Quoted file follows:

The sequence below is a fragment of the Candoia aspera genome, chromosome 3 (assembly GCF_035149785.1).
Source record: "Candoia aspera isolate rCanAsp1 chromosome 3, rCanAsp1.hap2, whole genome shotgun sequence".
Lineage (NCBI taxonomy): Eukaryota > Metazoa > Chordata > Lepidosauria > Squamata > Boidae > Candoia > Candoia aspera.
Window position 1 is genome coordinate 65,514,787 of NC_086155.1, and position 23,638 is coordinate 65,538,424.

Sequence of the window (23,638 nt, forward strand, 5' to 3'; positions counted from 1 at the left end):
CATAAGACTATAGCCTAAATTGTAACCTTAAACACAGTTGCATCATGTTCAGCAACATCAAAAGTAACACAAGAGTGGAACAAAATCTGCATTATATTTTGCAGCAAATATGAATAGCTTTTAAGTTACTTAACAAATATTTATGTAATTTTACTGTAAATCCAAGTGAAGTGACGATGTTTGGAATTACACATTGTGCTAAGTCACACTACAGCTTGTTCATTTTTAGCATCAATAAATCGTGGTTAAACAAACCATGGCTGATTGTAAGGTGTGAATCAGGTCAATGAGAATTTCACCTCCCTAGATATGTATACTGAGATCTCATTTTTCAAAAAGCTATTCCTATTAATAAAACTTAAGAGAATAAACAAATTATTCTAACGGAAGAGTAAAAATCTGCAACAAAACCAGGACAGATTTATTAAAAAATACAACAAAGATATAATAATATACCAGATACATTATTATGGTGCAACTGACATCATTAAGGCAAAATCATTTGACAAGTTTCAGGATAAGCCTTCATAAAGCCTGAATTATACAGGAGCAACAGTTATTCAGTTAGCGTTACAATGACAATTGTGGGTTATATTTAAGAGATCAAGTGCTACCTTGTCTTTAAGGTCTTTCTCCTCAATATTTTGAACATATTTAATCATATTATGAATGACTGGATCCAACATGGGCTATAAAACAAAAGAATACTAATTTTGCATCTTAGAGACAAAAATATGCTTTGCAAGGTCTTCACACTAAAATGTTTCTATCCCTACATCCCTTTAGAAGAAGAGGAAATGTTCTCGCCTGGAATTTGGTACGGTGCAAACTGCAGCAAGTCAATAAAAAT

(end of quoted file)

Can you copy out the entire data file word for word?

The sequence below is a fragment of the Candoia aspera genome, chromosome 3 (assembly GCF_035149785.1).
Source record: "Candoia aspera isolate rCanAsp1 chromosome 3, rCanAsp1.hap2, whole genome shotgun sequence".
Lineage (NCBI taxonomy): Eukaryota > Metazoa > Chordata > Lepidosauria > Squamata > Boidae > Candoia > Candoia aspera.
Window position 1 is genome coordinate 65,514,787 of NC_086155.1, and position 23,638 is coordinate 65,538,424.

Sequence of the window (23,638 nt, forward strand, 5' to 3'; positions counted from 1 at the left end):
CATAAGACTATAGCCTAAATTGTAACCTTAAACACAGTTGCATCATGTTCAGCAACATCAAAAGTAACACAAGAGTGGAACAAAATCTGCATTATATTTTGCAGCAAATATGAATAGCTTTTAAGTTACTTAACAAATATTTATGTAATTTTACTGTAAATCCAAGTGAAGTGACGATGTTTGGAATTACACATTGTGCTAAGTCACACTACAGCTTGTTCATTTTTAGCATCAATAAATCGTGGTTAAACAAACCATGGCTGATTGTAAGGTGTGAATCAGGTCAATGAGAATTTCACCTCCCTAGATATGTATACTGAGATCTCATTTTTCAAAAAGCTATTCCTATTAATAAAACTTAAGAGAATAAACAAATTATTCTAACGGAAGAGTAAAAATCTGCAACAAAACCAGGACAGATTTATTAAAAAATACAACAAAGATATAATAATATACCAGATACATTATTATGGTGCAACTGACATCATTAAGGCAAAATCATTTGACAAGTTTCAGGATAAGCCTTCATAAAGCCTGAATTATACAGGAGCAACAGTTATTCAGTTAGCGTTACAATGACAATTGTGGGTTATATTTAAGAGATCAAGTGCTACCTTGTCTTTAAGGTCTTTCTCCTCAATATTTTGAACATATTTAATCATATTATGAATGACTGGATCCAACATGGGCTATAAAACAAAAGAATACTAATTTTGCATCTTAGAGACAAAAATATGCTTTGCAAGGTCTTCACACTAAAATGTTTCTATCCCTACATCCCTTTAGAAGAAGAGGAAATGTTCTCGCCTGGAATTTGGTACGGTGCAAACTGCAGCAAGTCAATAAAAAT